Japanese film-maker Iwai Shunji talks about his first English language film Vampire, starring Kevin Zegers and Keisha Castle-Hughes, currently in post production.
Japanese filmmaker Iwai Shunji is perhaps best known for his seminal film on romance and remembrance Love Letter which influenced a generation of youths across Asia in the mid- to late 90s.
Fine Line Features released the highly popular film in the US with the new title When I Close My Eyes (1998). With a background in directing music videos and TV dramas, the prolific director’s distinctive and innovative visual style and musical sensibilities also marked his other works including the high school cyber drama All About Lily Chou-Chou. He recently participated in the omnibus film New York, I Love You with other directors such as Fatih Akin and Mira Nair. Currently, he is working on the post-production for his first English-language film Vampire, starring Kevin Zegers, Keisha Castle-Hughes and Amanda Plummer.
What made you decide to do a vampire film?
The original story came from a script about a criminal I wrote almost seven years ago. But I got to thinking, ‘What if the criminal is not just a serial killer?’ I came up with the idea of a vampire who is thirsty for blood but reluctant to kill. He ends up helping girls who want to commit suicide. They don’t want to die alone, so they die with him. It’s a complicated story. On the one hand, he’s serial killer, but on the other hand, he’s also helping them out, and in the process, he develops relationships with them.
How did the project come together?
I thought up Vampire two or three years ago and rewrote the script in a couple months. It was not hard. But the storyboards took about half a year to get done. Of course, it helped a lot to have them when we were getting financing.
Fortunately, I had a good manager in Tim Kwok from Convergence, who is a producer with me on the film, and a great casting director in Brad Gilmore, who brought us these wonderful actresses and Kevin Zegers, who was in particular great to work with and very devoted to the project. All the time he was acting, he was also very thoughtful of the production, and I think he has the potential to be a good director some day, too.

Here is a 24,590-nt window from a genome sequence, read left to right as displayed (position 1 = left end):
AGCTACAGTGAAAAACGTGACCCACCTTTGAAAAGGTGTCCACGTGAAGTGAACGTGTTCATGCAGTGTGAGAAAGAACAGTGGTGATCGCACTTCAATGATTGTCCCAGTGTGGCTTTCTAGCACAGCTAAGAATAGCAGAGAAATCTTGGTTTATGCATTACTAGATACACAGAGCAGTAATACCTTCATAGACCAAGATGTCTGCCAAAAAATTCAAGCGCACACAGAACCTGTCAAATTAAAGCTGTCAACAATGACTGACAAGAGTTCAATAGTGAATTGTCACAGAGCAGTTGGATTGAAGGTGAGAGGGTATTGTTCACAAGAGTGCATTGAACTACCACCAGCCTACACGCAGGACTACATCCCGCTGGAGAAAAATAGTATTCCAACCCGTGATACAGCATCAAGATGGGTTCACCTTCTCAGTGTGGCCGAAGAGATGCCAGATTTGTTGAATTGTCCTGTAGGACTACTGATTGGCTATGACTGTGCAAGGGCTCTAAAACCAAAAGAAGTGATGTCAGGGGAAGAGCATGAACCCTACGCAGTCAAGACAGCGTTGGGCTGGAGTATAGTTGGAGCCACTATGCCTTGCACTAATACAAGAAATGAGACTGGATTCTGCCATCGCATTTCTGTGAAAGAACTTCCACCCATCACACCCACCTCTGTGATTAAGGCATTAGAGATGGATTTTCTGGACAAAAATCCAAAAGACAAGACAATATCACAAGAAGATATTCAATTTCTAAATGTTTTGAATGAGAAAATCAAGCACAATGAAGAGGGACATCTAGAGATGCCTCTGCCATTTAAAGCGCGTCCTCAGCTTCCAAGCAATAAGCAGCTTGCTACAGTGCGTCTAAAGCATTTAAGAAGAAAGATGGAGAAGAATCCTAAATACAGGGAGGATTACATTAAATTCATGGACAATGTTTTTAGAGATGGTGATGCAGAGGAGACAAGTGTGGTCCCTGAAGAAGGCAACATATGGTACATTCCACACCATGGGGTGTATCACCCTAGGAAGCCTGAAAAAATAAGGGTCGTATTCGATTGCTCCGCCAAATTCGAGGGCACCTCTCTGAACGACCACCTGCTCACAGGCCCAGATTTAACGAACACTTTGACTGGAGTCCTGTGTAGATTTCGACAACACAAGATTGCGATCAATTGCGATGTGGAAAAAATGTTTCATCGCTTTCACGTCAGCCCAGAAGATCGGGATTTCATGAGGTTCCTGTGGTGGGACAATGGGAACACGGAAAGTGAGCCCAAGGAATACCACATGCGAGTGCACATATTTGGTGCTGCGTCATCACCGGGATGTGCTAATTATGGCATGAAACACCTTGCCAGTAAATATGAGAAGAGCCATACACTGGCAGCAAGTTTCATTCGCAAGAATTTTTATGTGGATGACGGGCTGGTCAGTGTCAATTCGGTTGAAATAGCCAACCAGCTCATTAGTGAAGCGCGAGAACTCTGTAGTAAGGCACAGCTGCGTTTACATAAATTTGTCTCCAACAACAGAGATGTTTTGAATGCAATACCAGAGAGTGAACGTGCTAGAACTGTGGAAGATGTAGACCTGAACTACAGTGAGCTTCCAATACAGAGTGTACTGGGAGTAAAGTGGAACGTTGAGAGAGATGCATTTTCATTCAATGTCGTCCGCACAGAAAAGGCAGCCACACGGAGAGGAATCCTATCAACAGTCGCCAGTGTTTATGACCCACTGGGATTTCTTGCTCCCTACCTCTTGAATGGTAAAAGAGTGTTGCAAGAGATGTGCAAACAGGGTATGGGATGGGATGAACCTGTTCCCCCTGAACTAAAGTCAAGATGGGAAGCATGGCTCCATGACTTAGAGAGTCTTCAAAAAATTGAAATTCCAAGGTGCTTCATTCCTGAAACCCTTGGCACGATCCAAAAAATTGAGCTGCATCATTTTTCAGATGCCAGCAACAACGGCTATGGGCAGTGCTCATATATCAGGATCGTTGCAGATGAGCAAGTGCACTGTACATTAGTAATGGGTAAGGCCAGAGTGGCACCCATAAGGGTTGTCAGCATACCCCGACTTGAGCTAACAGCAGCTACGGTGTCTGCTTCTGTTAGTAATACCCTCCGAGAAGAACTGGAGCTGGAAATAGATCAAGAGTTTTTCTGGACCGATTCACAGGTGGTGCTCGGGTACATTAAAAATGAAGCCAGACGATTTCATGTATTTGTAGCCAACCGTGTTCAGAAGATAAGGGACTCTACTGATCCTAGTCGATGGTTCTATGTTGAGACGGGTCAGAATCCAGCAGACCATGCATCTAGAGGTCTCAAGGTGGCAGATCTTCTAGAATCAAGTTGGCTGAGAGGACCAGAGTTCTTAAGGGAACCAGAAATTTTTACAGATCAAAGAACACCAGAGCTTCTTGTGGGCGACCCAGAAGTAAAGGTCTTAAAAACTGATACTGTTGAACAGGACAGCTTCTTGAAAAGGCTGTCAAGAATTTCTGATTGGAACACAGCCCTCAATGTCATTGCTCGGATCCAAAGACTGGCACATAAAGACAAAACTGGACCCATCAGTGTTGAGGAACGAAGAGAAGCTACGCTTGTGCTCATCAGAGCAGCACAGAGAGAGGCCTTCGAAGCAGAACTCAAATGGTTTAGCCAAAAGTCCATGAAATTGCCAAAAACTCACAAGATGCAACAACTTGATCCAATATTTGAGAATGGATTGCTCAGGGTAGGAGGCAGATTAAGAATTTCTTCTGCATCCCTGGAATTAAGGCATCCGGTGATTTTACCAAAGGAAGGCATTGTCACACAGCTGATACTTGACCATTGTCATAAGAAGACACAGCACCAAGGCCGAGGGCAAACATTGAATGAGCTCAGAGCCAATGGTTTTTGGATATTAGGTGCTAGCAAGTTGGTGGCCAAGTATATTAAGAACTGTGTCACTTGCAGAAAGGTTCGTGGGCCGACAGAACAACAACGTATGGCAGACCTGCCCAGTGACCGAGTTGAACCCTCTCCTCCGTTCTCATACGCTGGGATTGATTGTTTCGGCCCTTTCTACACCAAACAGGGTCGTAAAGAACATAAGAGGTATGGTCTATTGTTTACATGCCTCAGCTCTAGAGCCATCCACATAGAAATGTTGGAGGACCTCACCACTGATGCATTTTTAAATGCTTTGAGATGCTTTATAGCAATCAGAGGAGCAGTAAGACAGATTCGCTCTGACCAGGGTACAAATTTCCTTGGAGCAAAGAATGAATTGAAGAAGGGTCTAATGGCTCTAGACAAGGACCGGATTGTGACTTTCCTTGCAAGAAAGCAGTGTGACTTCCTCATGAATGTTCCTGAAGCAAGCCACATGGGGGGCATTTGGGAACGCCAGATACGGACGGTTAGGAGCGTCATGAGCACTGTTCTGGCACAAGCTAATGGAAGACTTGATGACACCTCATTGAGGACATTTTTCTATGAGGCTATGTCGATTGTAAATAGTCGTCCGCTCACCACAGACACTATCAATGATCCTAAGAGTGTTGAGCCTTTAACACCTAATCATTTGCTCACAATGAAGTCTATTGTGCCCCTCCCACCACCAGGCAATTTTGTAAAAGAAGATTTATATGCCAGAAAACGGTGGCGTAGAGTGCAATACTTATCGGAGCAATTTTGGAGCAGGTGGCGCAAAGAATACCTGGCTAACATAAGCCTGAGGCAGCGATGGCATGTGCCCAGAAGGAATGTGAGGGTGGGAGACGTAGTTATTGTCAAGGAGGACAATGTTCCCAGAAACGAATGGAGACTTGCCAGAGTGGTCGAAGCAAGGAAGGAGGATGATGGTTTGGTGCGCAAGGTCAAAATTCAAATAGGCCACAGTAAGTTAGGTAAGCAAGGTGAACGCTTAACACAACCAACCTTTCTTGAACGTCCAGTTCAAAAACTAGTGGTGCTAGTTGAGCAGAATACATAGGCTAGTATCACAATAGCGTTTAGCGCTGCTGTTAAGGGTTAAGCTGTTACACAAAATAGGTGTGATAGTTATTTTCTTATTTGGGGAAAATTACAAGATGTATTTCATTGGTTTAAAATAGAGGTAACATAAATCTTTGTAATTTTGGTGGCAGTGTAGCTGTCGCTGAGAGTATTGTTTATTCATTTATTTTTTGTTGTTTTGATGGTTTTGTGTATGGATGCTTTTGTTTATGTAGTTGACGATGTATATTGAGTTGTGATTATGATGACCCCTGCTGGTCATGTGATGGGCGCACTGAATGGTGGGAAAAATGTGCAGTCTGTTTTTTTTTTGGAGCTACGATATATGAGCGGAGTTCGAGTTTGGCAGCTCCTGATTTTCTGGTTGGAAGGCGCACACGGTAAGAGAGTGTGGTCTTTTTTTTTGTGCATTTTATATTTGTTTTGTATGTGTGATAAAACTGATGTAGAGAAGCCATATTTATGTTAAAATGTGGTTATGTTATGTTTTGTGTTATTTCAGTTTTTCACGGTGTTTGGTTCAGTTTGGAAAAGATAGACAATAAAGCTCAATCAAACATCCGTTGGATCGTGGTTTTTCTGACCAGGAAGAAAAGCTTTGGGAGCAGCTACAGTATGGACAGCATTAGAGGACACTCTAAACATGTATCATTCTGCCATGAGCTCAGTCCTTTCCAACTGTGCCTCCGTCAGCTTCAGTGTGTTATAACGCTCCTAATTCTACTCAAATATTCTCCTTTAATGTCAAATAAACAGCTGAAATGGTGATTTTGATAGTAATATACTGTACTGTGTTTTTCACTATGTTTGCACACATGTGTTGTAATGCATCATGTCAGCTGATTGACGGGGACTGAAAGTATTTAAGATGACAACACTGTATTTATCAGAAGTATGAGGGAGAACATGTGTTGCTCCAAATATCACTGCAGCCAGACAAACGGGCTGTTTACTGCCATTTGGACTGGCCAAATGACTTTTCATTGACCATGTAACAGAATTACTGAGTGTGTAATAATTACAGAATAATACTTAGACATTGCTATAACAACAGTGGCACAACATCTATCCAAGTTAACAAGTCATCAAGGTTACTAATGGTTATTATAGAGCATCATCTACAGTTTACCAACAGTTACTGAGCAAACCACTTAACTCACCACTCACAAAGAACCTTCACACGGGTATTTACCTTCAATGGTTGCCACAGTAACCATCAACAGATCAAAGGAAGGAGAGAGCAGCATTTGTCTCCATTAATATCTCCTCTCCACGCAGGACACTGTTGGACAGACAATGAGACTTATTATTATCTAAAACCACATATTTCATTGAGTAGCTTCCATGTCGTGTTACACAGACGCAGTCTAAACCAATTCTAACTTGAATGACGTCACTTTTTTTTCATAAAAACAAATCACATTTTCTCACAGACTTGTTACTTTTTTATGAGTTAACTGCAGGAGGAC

The budget was $3m and the film is financed and produced by Rockwell Eyes in conjunction with Convergence Entertainment. The financing arrangement included Rockwell Eyes handling the distribution rights to the Middle East, Hong Kong, Taiwan, Singapore, Korea and Japan. Fortissimo is handling sales for the rest of the world and co-representing North American rights with Rockwell Eyes.
Why did you want to do this film in English? Did you have any difficulties directing as it’s not your native tongue?
I had studied English for almost 10 years by the time I graduated from university, and I understand it pretty well, but have a harder time speaking it. I think Japanese people are the worst English speakers in Asia. The more I study, the harder it seems to get. But I’m interested in working with actors not only from Japan but from all over the world. So Vampire is experimental in that sense. I like to think of myself as kind of a scientist. I like to research animals and how they survive, and find the similarities between people and their behavior, too. I’m not good at sticking to one place all the time, by nature.
So basically I want to shoot something or someplace new every year. Of course, Japan is the most important place to me because I was brought up there and I am very familiar with it, and it has provided me with the experience I needed to do this project as well. But if I stay only in Japan, I feel like it’s like wasting something.
What was the production like?
The pre-production took one month and the production another month. We shot on location in and around Vancouver. This was not my first time shooting in North America because I had shot something for TV five or six years ago in the US, but it was my first time shooting a feature film. In some ways, it was better than shooting in Japan. Japanese guys can be difficult because they worship the traditional way.
I prefer the rational or reasonable way, which sometimes they find quite hard to understand. The only problems we had were with English once in a while, but I had good assistants and translators. Most of the staff and crew were from North America, and we flew in three camera assistants. We used the Canon EOS 5D Mark 2 and the RED cameras, and I shot the majority of the film myself.
Any advice for other non-native English-speaking filmmakers? Would you want to do another English-language film?
When you’re not a native speaker, it’s important to have good partners who not only speak the language well, but also have a good understanding of the movie script and how the dialogue should be.
But I think the language and behavior of people is very similar and we have a lot of things in common. Even though we might come from different cultures and have different histories, people are still people.
Having done Vampire, I think I would like to keep doing other films with actors from other different countries, too. Korean, Chinese, European, South America, African, from the Middle East and all over the world.